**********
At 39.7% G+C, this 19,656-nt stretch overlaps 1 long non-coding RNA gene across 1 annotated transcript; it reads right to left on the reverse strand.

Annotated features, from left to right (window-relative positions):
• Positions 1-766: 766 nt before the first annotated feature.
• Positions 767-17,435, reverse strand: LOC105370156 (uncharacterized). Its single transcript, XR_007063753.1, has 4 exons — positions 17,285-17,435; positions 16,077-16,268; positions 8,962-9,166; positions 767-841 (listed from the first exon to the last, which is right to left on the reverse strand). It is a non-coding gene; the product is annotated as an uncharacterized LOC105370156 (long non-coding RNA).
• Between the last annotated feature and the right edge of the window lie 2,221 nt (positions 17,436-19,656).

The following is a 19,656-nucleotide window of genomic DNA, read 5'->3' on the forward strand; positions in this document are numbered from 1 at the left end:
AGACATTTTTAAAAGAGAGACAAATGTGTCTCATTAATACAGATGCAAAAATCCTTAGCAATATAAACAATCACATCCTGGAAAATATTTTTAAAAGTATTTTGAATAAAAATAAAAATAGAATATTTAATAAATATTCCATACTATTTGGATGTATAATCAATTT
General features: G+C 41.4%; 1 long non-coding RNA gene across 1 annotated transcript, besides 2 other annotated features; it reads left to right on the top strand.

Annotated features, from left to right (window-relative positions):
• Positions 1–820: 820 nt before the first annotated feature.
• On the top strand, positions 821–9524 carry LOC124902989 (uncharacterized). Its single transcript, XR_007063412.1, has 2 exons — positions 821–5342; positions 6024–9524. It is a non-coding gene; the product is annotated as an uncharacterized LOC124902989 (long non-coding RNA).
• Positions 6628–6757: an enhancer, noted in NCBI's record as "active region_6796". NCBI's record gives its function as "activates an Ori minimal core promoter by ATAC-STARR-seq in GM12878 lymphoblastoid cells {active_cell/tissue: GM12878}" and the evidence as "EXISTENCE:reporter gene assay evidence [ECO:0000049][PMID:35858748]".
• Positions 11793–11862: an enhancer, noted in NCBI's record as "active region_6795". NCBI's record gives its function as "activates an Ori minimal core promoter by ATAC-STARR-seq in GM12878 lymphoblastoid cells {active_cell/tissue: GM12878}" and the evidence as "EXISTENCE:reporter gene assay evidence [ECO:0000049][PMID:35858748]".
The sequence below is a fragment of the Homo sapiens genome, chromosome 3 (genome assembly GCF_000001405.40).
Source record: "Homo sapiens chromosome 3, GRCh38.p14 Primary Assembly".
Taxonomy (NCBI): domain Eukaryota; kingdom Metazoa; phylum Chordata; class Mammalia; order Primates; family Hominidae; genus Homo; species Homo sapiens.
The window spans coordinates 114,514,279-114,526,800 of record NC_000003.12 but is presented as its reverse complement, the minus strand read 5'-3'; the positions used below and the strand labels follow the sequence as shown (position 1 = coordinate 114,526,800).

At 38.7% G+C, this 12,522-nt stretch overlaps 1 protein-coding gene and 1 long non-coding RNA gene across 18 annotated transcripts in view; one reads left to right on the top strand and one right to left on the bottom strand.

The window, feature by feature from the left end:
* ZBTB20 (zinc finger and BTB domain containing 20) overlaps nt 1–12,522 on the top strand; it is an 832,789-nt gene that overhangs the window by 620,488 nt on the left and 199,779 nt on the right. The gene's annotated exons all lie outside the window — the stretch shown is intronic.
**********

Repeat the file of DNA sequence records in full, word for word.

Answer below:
At 39.7% G+C, this 19,656-nt stretch overlaps 1 long non-coding RNA gene across 1 annotated transcript; it reads right to left on the reverse strand.

Annotated features, from left to right (window-relative positions):
• Positions 1-766: 766 nt before the first annotated feature.
• Positions 767-17,435, reverse strand: LOC105370156 (uncharacterized). Its single transcript, XR_007063753.1, has 4 exons — positions 17,285-17,435; positions 16,077-16,268; positions 8,962-9,166; positions 767-841 (listed from the first exon to the last, which is right to left on the reverse strand). It is a non-coding gene; the product is annotated as an uncharacterized LOC105370156 (long non-coding RNA).
• Between the last annotated feature and the right edge of the window lie 2,221 nt (positions 17,436-19,656).

The following is a 19,656-nucleotide window of genomic DNA, read 5'->3' on the forward strand; positions in this document are numbered from 1 at the left end:
AGACATTTTTAAAAGAGAGACAAATGTGTCTCATTAATACAGATGCAAAAATCCTTAGCAATATAAACAATCACATCCTGGAAAATATTTTTAAAAGTATTTTGAATAAAAATAAAAATAGAATATTTAATAAATATTCCATACTATTTGGATGTATAATCAATTT
General features: G+C 41.4%; 1 long non-coding RNA gene across 1 annotated transcript, besides 2 other annotated features; it reads left to right on the top strand.

Annotated features, from left to right (window-relative positions):
• Positions 1–820: 820 nt before the first annotated feature.
• On the top strand, positions 821–9524 carry LOC124902989 (uncharacterized). Its single transcript, XR_007063412.1, has 2 exons — positions 821–5342; positions 6024–9524. It is a non-coding gene; the product is annotated as an uncharacterized LOC124902989 (long non-coding RNA).
• Positions 6628–6757: an enhancer, noted in NCBI's record as "active region_6796". NCBI's record gives its function as "activates an Ori minimal core promoter by ATAC-STARR-seq in GM12878 lymphoblastoid cells {active_cell/tissue: GM12878}" and the evidence as "EXISTENCE:reporter gene assay evidence [ECO:0000049][PMID:35858748]".
• Positions 11793–11862: an enhancer, noted in NCBI's record as "active region_6795". NCBI's record gives its function as "activates an Ori minimal core promoter by ATAC-STARR-seq in GM12878 lymphoblastoid cells {active_cell/tissue: GM12878}" and the evidence as "EXISTENCE:reporter gene assay evidence [ECO:0000049][PMID:35858748]".
The sequence below is a fragment of the Homo sapiens genome, chromosome 3 (genome assembly GCF_000001405.40).
Source record: "Homo sapiens chromosome 3, GRCh38.p14 Primary Assembly".
Taxonomy (NCBI): domain Eukaryota; kingdom Metazoa; phylum Chordata; class Mammalia; order Primates; family Hominidae; genus Homo; species Homo sapiens.
The window spans coordinates 114,514,279-114,526,800 of record NC_000003.12 but is presented as its reverse complement, the minus strand read 5'-3'; the positions used below and the strand labels follow the sequence as shown (position 1 = coordinate 114,526,800).

At 38.7% G+C, this 12,522-nt stretch overlaps 1 protein-coding gene and 1 long non-coding RNA gene across 18 annotated transcripts in view; one reads left to right on the top strand and one right to left on the bottom strand.

The window, feature by feature from the left end:
* ZBTB20 (zinc finger and BTB domain containing 20) overlaps nt 1–12,522 on the top strand; it is an 832,789-nt gene that overhangs the window by 620,488 nt on the left and 199,779 nt on the right. The gene's annotated exons all lie outside the window — the stretch shown is intronic.